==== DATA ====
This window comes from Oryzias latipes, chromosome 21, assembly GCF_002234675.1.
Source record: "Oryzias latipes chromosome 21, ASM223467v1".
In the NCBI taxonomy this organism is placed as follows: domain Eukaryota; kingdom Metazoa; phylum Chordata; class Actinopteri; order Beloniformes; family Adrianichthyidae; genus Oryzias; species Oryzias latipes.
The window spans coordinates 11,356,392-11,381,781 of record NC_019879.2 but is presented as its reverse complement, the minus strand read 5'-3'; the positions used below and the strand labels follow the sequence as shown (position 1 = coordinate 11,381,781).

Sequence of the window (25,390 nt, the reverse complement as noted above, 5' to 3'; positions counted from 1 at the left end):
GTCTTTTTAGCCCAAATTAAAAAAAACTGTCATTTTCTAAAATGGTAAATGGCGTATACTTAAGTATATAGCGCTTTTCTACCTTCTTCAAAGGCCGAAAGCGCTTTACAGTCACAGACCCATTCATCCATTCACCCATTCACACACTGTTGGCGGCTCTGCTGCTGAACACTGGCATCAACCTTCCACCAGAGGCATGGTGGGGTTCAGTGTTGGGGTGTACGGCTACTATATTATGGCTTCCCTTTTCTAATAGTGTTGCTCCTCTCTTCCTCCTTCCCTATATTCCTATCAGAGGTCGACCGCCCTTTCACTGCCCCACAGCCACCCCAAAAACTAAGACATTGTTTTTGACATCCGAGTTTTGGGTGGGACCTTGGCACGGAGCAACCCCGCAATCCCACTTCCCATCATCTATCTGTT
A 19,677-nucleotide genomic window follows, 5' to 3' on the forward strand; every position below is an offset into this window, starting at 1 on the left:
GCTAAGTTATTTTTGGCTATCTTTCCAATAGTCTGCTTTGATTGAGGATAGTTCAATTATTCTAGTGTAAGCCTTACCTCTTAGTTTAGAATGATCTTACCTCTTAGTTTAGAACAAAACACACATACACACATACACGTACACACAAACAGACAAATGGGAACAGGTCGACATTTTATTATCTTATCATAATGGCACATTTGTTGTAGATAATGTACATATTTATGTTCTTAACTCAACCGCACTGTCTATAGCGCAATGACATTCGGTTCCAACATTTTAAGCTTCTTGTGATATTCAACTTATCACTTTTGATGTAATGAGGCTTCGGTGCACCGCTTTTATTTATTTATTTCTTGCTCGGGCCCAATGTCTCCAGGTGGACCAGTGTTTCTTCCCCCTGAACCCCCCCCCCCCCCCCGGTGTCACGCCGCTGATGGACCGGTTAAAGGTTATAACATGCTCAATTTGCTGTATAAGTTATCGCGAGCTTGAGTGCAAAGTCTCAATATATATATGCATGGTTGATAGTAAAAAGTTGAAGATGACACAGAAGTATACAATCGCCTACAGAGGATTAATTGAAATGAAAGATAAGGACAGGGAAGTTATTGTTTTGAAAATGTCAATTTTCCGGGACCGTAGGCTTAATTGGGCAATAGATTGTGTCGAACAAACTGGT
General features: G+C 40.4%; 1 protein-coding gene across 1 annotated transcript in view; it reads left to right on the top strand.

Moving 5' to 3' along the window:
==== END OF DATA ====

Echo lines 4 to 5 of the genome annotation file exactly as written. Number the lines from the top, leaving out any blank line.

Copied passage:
The window spans coordinates 11,356,392-11,381,781 of record NC_019879.2 but is presented as its reverse complement, the minus strand read 5'-3'; the positions used below and the strand labels follow the sequence as shown (position 1 = coordinate 11,381,781).

Sequence of the window (25,390 nt, the reverse complement as noted above, 5' to 3'; positions counted from 1 at the left end):